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Party promoters to be licensed, council member says

Planning a party? You'll soon have to be registered to do so, according to one city councilmember.
Planning a party? You'll soon have to be registered to do so, according to one city councilmember.Reginald Johnson, Examiner

New legislation was introduced in the D.C. City Council chambers that would require party promoters to be licensed through the District's Alcoholic Beverage Control Board (DCABC).

D.C. Council member Jim Graham (Ward 1) introduced the legislation do to three nightclub events that ended in violence over recent months. The bill has been cosponsored by Anita Bonds (At-Large) and mayoral candidate Jack Evans (Ward 2).

Presently bars and nightclubs are regulated through ABC, but individual party promoters who doesn't have any direct ties to the businesses where the event is held doesn't have to answer to anyone.

The Washington Times reported:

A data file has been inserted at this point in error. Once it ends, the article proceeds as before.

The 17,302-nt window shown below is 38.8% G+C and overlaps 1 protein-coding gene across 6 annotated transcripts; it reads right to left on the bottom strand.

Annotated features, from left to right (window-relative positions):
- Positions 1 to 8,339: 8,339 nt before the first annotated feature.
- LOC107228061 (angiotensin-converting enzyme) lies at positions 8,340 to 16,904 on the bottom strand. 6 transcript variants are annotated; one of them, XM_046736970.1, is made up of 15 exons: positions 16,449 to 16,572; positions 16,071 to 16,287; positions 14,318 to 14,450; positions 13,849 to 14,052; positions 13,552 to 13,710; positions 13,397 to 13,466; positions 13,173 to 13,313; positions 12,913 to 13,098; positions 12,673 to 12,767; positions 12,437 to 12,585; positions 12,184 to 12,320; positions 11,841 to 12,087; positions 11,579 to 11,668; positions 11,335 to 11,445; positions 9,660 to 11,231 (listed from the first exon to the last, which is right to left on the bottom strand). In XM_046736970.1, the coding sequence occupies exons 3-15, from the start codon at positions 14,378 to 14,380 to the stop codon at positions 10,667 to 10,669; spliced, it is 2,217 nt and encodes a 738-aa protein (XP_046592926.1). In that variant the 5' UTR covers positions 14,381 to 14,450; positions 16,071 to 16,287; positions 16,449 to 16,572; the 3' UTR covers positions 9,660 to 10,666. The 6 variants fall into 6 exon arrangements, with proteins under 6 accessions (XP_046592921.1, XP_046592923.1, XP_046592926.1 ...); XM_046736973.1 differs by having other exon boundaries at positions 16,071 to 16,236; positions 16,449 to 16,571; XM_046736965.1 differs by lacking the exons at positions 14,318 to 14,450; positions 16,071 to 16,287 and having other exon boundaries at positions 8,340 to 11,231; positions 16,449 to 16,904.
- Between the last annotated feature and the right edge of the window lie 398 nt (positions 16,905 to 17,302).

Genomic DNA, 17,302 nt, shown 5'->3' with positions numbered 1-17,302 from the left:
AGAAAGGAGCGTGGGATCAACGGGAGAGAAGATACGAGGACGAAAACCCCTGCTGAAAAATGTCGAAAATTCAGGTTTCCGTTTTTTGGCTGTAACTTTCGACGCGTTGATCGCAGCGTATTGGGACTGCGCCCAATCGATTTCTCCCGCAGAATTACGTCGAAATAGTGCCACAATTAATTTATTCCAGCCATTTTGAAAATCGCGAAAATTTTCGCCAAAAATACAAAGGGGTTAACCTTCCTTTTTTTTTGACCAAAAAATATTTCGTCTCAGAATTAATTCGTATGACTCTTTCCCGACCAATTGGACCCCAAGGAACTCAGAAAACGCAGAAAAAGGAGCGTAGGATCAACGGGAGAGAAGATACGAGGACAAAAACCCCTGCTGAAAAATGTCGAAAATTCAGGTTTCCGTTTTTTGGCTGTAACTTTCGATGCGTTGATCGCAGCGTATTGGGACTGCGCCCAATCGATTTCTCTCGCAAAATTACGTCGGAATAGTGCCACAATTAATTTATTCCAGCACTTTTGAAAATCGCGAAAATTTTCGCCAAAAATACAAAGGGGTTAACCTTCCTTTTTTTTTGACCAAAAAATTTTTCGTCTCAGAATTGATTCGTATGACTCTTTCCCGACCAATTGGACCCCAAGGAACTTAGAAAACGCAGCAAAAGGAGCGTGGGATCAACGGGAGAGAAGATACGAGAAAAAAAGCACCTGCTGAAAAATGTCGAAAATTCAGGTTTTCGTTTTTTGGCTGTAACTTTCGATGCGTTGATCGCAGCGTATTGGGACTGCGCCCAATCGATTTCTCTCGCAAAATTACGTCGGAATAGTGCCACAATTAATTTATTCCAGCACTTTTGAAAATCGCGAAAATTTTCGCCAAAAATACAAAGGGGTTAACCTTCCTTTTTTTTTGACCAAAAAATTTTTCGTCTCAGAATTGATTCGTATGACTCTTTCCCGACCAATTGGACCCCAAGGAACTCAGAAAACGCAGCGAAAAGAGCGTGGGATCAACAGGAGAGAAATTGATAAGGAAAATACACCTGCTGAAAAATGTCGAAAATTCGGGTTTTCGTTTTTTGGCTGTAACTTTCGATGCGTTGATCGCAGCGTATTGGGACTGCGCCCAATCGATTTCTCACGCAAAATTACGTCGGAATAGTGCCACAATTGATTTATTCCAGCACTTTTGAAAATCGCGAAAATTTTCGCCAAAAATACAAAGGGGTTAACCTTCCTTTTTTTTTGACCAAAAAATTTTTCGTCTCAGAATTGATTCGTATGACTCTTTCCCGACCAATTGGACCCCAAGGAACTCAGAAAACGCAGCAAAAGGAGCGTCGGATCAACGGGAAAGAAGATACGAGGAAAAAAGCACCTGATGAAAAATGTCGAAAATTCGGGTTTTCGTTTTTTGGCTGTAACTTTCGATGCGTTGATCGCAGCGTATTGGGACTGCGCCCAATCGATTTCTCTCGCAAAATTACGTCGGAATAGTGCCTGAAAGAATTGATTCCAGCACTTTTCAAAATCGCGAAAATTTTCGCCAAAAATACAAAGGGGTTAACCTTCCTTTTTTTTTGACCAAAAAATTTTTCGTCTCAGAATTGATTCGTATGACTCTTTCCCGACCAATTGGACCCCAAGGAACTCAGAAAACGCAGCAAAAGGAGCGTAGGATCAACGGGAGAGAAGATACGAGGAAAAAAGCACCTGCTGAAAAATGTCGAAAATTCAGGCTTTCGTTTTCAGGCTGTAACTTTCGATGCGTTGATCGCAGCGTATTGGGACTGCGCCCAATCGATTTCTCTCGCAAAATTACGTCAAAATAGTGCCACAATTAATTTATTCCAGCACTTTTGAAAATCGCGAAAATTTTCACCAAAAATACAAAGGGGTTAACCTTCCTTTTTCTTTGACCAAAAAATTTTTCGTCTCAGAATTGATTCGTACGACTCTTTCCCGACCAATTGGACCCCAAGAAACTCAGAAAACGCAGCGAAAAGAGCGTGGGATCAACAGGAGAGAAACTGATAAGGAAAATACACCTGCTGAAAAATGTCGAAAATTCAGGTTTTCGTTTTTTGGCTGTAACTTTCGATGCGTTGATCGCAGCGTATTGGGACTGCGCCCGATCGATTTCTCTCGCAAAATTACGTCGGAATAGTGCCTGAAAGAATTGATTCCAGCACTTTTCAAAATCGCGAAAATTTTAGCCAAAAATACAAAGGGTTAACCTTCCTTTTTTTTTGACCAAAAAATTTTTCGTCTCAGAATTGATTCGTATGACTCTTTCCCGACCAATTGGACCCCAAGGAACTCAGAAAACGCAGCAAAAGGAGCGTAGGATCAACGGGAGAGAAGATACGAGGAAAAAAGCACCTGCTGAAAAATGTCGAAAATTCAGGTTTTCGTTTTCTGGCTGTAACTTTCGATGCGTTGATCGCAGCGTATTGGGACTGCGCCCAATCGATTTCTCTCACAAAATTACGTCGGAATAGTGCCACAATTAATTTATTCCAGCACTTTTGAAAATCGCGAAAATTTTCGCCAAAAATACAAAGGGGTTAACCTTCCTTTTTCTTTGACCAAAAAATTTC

"Licensing promoters will give the ABC board the authority it needs to monitor promoters and to stop bad promoters from operating," said Mr. Graham, Ward 1 Democrat, as he introduced the legislation Tuesday.

The new legislations guidelines would require:

  • pay a $250 license fee.
  • promoters would be required to take training classes held by the city
  • maintain personal liability umbrella insurance with a minimum liability limit of $3 million

As Graham spoke on the need for changes, he cited two separate promoter-organized events where two men were killed and a third event where multiple people were stabbed and police officers were assaulted.

And The Times continued:

One of the incidents was the November 2011 fatal shooting of 34-year-old Jhonte Coleman outside the Heritage India restaurant in Dupont Circle.

Promoters Mel Productions had organized a late-night party at the restaurant, but the event had to be shut down after several fights broke out. The altercations turned into a deadly melee outside the restaurant, with Coleman killed and six others injured — either stabbed, shot or beaten.

It was referred to the Committee on Business, Consumer, and Regulatory Affairs.